A useful, and irritating, thing about computer systems is that you have to tell them precisely what to do or they won’t do it. No amount of cajoling, persuasion techniques, nudge theory or other New Wave beliefs will fix a Segmentation Fault. You have to be more precise in your instructions to the machine.
While being excessively precise about limits in the New Wayland baseline model, I came across something interesting I hadn’t really appreciated before.
Everything on the production side has a minimum unit quantity. Half a car isn’t much use. Transactions clear in whole values of the smallest unit of currency. And it takes an amount of time to create something. All of these are necessarily above zero and even if you subdivide ad absurdum you hit a physical limit (one electron for one atom manipulated in one plank time).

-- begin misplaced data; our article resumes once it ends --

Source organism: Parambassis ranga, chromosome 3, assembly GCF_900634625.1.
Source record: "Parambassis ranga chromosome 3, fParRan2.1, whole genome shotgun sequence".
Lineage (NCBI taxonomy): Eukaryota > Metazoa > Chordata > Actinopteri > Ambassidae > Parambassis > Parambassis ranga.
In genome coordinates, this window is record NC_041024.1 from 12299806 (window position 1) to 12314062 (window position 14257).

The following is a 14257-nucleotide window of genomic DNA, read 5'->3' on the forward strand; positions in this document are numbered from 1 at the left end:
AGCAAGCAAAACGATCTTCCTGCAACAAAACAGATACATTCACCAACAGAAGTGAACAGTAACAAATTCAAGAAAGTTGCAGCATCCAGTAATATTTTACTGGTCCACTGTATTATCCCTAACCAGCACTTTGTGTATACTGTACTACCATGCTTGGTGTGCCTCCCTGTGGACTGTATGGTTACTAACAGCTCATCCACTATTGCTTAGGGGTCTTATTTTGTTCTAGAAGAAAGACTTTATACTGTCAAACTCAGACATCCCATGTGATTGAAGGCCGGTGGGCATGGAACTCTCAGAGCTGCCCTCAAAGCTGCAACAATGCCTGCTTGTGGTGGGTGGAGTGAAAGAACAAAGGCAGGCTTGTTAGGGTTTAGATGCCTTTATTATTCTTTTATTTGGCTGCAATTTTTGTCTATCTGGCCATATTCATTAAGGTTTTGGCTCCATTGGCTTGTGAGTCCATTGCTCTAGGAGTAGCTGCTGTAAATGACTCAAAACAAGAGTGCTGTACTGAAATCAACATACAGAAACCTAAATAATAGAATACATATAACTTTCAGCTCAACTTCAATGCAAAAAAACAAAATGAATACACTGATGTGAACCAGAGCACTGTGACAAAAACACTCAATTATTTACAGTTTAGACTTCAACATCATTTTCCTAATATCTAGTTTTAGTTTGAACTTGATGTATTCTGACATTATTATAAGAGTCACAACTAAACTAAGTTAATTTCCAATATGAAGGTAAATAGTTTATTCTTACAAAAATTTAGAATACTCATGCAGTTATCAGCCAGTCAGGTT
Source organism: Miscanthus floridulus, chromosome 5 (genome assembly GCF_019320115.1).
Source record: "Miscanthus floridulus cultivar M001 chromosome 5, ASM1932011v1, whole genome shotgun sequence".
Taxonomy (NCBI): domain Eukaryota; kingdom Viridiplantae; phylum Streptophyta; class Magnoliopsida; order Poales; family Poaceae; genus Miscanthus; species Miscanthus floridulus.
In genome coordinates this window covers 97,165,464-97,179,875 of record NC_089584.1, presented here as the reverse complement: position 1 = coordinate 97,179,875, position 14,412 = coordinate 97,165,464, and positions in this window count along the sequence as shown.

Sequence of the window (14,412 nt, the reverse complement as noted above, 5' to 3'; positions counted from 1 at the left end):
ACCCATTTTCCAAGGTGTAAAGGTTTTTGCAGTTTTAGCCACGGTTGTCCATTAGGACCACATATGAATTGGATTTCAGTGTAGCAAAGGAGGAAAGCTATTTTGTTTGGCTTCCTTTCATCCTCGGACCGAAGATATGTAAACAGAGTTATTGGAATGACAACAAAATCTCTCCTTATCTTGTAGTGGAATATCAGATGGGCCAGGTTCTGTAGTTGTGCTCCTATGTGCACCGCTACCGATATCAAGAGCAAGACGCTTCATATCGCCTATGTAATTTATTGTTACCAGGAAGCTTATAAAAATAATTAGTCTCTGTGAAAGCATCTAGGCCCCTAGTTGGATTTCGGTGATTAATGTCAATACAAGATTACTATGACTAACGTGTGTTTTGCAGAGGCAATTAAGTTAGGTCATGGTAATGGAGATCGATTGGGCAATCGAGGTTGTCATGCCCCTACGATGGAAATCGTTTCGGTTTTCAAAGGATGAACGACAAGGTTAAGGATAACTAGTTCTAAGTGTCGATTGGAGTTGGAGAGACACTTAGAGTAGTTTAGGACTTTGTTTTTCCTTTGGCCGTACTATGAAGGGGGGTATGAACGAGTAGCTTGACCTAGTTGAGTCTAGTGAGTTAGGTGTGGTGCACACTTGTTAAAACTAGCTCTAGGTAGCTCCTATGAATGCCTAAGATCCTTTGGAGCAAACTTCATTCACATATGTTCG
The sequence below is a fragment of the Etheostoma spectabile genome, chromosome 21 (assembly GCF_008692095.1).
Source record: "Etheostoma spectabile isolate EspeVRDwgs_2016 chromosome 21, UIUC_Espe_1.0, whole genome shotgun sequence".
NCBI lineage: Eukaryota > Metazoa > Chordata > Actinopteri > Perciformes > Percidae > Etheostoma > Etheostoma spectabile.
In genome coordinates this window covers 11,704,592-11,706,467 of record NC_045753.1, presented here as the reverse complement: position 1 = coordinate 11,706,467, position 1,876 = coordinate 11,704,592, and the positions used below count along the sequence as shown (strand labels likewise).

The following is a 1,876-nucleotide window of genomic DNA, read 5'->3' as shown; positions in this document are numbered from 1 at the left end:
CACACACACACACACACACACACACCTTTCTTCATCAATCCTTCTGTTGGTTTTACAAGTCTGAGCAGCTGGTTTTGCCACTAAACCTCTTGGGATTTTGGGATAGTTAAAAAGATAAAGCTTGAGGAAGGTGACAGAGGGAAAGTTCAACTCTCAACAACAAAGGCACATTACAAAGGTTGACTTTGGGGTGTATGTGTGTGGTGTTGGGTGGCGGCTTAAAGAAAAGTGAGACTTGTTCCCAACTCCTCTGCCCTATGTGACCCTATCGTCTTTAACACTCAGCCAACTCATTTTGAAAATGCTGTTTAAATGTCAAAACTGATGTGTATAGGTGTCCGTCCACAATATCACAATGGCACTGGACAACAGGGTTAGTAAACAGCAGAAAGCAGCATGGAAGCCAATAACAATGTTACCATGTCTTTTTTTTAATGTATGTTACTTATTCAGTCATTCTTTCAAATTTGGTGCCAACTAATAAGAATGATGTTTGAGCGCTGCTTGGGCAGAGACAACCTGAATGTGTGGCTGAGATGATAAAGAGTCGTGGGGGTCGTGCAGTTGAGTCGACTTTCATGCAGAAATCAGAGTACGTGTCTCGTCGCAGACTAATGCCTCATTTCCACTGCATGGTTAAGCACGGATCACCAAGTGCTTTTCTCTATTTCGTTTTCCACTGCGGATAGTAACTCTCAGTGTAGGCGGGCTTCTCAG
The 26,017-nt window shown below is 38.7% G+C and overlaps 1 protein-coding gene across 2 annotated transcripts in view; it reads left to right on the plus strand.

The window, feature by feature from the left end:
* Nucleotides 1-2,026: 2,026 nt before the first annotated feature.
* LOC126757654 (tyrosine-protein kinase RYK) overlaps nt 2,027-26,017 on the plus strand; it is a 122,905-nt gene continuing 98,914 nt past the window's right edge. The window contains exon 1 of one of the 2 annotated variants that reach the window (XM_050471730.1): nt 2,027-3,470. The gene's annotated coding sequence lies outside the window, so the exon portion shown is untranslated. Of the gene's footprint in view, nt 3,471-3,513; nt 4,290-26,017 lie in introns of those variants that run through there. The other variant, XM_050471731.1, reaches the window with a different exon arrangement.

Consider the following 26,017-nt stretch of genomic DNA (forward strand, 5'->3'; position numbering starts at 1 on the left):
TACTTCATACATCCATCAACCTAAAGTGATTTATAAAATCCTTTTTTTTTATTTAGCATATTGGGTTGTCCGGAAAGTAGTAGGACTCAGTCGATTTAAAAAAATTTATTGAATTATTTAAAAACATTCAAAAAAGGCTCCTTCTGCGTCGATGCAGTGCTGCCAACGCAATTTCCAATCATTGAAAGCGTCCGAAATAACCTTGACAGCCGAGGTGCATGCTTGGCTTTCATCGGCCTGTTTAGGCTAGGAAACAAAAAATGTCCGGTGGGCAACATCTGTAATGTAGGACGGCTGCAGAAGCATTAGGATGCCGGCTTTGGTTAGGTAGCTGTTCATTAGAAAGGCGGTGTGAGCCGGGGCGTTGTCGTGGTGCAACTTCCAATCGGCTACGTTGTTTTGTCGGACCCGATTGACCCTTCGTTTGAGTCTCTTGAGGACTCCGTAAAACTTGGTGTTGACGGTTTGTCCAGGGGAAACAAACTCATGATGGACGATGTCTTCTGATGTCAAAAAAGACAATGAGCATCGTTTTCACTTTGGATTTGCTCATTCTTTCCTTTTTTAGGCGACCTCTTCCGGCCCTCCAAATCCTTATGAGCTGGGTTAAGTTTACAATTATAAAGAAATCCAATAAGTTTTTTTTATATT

Wages on the other hand readily hit zero - as we see regularly with intern positions, zero hour contracts, and even ultimately slavery. That again follows logically. You can either have nothing, or you can do something in the expectation that you might get more than nothing in the future. The latter is a better bet - even if it turns out to be a fallacy of composition in the aggregate.
And all this means is that even with all the “friction” restrictions removed in a model, it will easily drive the wage below the indivisible limits of the production system, and from which it cannot recover by “natural” methods.
This fits with the view put forward by MMT stalwart Warren Mosler
People have to work to eat, but businesses only hire when they want to, or when they think they can make a profit. It is not a fair confrontation. And if there isn’t some kind of support for labor, then real wages will be forced down continuously
What the Indivisibility Issue suggests is that they can be driven below subsistence levels.